Reflective Writing

Dear Kat

Dear Kat,

I found the mixtape you made me. Or rather the mix CD. It was the blank CD-R that was in my CD case, the big one I’ve had since high school. I don’t normally touch my CDs anymore but some time around the month of my 30th birthday I remembered that unlabeled CD-R was in there. I took it out of the sleeve, stuffed it into the optical drive in my computer (it’s not really a CD-ROM drive any more, is it? There are CDs and DVDs and BDs now…let’s stick with optical drive), and played it for the first time in 12 years.

If you’ve read any of my various online writings over those 12 years (and I suspect, Kat, that you haven’t), you may have noticed past writings about memory triggers. It may be because I remember things well, or because I have been pretty emotionally sensitive over the last three decades, but there are a lot of latent memory triggers sitting around. And indeed, when I played that CD it was a gigantic memory trigger because every one of those songs was one you told me about at the lunch table in high school.

The songs ultimately aren’t important, though some of them definitely helped me remember who you were as a person. What was more important was the image of not only those lunchtime conversations but in fact the entire year began to sublimate as I listened to those songs. You were one of a cast of many, and yet you’re one of the few who completely disappeared from my life. Starting at that lunch table…Patrick was there, it was the three of us most days. He and I still see each other, maybe not as frequently as either of us would like but frequently enough that I can say we have a relationship. I’ve met his wife (as out of character as you might have found that sentence many years ago), he’s met my girlfriend. We went out for drinks in New York maybe three months ago. He did not disappear. You did.

Timing is a part of that. I packed up for Pittsburgh, and you still had three years of high school left. You might have met my brother…he never mentioned it but then again I wouldn’t expect him to. Still, that’s quite a gulf, at least it was then. And that likely explains what happened on my side, too. Three years seemed like a big difference when I was 17. But now, if I were to meet you again, you’d be 27 and I’d be 30. Those two ages are for all intents and purposes the same.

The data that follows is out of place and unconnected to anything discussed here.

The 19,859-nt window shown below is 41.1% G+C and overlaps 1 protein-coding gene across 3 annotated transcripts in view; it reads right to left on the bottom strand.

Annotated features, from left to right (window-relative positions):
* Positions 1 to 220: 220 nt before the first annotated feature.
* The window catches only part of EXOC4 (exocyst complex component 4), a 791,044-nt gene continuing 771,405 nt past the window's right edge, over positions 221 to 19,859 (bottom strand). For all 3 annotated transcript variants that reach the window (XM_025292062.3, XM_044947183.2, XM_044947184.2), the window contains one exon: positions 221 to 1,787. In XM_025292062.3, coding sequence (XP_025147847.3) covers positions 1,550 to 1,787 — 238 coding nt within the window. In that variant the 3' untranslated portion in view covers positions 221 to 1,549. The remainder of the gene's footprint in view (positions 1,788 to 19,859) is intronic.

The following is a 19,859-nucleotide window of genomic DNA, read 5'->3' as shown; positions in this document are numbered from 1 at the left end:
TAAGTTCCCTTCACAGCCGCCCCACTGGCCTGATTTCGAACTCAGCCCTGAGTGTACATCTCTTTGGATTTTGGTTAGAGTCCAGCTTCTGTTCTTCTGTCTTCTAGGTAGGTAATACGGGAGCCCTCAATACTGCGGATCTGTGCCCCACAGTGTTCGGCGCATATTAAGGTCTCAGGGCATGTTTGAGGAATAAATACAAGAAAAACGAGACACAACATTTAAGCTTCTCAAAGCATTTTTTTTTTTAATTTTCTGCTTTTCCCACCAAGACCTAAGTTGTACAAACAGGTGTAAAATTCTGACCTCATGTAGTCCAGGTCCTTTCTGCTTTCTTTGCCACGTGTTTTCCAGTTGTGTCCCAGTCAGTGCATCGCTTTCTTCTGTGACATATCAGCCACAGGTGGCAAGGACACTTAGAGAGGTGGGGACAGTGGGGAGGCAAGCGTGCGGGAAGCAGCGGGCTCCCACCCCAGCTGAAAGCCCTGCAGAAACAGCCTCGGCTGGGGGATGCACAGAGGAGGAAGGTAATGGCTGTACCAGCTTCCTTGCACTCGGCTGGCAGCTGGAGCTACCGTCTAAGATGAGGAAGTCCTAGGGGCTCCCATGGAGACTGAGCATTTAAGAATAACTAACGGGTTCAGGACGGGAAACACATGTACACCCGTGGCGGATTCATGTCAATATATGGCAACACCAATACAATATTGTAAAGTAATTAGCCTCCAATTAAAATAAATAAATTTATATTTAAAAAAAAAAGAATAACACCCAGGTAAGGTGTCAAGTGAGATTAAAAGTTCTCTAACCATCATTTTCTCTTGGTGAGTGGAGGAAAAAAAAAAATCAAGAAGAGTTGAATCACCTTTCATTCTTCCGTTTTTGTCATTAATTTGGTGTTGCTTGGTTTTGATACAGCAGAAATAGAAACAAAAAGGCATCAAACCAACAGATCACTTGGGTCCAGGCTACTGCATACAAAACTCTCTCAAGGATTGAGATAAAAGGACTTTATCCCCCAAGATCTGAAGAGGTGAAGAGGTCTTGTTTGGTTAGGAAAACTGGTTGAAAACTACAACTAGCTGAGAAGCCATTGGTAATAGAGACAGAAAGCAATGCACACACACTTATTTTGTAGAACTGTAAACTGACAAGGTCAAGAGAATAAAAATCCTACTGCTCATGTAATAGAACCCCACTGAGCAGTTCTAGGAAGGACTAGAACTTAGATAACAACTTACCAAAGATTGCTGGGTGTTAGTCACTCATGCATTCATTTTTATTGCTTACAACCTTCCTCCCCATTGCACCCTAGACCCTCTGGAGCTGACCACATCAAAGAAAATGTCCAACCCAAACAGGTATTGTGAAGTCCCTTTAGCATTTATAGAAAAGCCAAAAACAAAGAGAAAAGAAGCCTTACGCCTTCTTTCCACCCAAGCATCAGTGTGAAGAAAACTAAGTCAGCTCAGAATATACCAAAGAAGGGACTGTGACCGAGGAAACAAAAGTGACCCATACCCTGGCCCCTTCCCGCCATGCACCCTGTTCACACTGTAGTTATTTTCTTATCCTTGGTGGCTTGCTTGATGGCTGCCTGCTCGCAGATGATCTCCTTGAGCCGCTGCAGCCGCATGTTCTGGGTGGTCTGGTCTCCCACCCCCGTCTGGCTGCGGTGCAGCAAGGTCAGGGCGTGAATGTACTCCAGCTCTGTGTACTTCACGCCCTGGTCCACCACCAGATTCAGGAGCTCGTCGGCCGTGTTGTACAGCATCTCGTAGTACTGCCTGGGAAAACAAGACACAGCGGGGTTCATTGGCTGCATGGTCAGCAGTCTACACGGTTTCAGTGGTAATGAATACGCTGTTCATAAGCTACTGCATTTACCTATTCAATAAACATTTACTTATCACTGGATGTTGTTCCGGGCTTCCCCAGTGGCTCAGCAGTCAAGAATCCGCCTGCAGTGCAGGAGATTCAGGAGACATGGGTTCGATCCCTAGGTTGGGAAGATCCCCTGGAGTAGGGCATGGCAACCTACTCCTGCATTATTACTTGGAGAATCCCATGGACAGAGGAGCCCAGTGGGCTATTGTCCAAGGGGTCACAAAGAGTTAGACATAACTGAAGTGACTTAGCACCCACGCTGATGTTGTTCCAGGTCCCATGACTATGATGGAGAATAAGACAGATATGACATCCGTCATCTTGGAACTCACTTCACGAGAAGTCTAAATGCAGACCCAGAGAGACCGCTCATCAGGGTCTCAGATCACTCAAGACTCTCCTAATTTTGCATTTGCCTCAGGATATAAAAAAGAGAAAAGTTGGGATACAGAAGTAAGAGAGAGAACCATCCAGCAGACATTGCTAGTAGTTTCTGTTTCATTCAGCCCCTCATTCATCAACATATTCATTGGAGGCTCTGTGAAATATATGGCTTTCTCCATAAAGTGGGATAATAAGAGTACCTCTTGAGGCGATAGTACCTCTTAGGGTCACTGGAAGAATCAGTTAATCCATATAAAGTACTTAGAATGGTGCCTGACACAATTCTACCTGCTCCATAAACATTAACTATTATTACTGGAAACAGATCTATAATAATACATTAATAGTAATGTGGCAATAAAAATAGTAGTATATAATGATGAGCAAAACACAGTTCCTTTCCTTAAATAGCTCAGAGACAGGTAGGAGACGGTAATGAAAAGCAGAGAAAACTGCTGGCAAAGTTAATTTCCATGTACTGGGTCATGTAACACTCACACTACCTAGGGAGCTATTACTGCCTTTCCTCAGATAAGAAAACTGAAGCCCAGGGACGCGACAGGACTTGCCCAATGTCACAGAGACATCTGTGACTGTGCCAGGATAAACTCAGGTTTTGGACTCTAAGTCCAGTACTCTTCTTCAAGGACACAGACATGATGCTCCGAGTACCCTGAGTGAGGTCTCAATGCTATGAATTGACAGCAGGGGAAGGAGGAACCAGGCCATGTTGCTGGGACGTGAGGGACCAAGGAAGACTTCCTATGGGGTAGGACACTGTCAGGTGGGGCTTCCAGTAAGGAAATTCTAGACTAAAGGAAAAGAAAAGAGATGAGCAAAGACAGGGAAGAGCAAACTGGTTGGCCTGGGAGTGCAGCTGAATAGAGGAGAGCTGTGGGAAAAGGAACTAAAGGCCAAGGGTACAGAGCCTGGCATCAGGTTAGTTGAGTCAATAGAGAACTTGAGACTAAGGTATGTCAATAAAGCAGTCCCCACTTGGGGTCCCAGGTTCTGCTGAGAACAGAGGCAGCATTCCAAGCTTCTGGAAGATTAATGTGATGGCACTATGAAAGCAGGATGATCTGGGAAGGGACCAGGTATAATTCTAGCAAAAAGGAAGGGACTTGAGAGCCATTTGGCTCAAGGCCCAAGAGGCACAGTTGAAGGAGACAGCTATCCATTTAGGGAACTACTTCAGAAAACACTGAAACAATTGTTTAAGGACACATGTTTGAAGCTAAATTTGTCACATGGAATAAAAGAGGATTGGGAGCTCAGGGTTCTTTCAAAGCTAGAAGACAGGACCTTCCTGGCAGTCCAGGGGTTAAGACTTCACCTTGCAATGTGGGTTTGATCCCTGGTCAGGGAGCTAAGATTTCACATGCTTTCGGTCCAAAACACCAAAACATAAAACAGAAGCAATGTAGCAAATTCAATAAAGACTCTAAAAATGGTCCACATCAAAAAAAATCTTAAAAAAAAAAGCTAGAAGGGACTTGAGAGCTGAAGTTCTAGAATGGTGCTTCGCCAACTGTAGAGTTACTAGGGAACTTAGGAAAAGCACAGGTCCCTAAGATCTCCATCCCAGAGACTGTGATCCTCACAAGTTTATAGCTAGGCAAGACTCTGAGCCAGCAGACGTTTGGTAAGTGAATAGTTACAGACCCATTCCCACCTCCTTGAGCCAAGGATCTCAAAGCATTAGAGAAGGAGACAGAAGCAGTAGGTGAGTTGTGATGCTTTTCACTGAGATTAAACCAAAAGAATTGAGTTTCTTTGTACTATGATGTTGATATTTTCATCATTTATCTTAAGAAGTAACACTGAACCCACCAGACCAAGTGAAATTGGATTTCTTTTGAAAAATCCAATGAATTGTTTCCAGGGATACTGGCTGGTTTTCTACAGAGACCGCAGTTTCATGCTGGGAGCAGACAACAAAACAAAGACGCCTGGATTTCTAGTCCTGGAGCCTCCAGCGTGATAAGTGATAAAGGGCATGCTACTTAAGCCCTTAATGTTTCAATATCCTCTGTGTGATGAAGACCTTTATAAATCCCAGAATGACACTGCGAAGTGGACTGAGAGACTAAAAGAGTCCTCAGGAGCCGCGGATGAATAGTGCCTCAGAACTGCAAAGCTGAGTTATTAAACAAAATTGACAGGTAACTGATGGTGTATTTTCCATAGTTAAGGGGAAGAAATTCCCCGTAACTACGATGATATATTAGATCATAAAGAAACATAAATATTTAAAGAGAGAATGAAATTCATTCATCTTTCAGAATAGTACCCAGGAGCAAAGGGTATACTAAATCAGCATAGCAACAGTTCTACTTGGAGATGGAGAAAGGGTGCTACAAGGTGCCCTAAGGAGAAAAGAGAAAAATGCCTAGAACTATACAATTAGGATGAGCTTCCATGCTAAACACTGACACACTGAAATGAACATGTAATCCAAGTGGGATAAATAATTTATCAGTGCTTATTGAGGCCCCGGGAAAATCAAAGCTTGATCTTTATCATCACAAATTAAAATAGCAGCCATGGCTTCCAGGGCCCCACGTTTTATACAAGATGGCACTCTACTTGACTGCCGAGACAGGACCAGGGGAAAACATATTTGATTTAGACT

I admit I looked for you online, partially out of a sense of morbid curiosity and partially because I thought it might be fun to drop a random note, even though there’d be a good chance you wouldn’t remember who I am. No need to chase it further, though I’m not always the best at letting things (people?) disappear. It is kind of ancient history at this point…but in some ways it’s a fixed point in time.

I hope this doesn’t all seem ludicrous or creepy. Fact is, not many people made me mix CDs in high school, so you ascended to a kind of rarefied crowd with that move. And I do remember you and remember you positively, something that can’t be said for much of what I knew and experienced in high school. So forgive this somewhat insane writing…maybe drop me a line some time. Nostalgia is a weird thing, and I’m sure you can accept that.

Best,

Aaron


I did listen to that mix CD, and it was in a rarefied space. Aforementioned Patrick made me a mix, which led me to some great musical acquisitions (Beck, Morphine, Dandy Warhols, Elliott Smith, others). My one high school girlfriend Katy made me one as well…It’s in a jewel case somewhere, which means I may have lost it (I’m sorry!). In both of those cases, I still have the people. Kat I never kept in touch with. I kind of regret that, she was sweet and witty, as well as off kilter in a way that I didn’t know how to deal with in high school but now greatly appreciate. Frankly, I think our timing was off and we met 5-10 years too early. But that was mostly my fault…18-year old me was dumb and pretty impatient.

I don’t have many high school artifacts left. As I alluded to in the “letter”, I blew up a lot of the relationships I had in high school, and others I was either too anxious or too oblivous to nurture. Part of the way I’m learning to deal with this is identifying all the things I had to learn…and clearly, learned after high school. But that evolves into this weird sort of regret, the useless regret where you wish you could be back then knowing what you know now. So here’s the symbolism, a tangible object that represents a friendship I did not destroy, and yet through neglect actually did. It may be totally normal (and even expected) that 18-year old me didn’t know how to value what he had. As useless as it is, I still waste brain space thinking that guy’s an asshole.

Postscript: The day I drafted this post, Chester Bennington of Linkin Park was found dead, a suicide. He was 41. Suicide is a whole other topic for high school me (link here), but more importantly for this topic, I was playing Linkin Park albums while writing this. It added a whole other level to the vividness of high school memory triggers. I hope you find peace, Chester. You did more than you could know for me and probably scores of other angry and aimless 14 and 15 year olds.

I tried so hard, and got so far, but in the end, it doesn’t even matter…

The song can have a positive meaning if you look at it in the right way.

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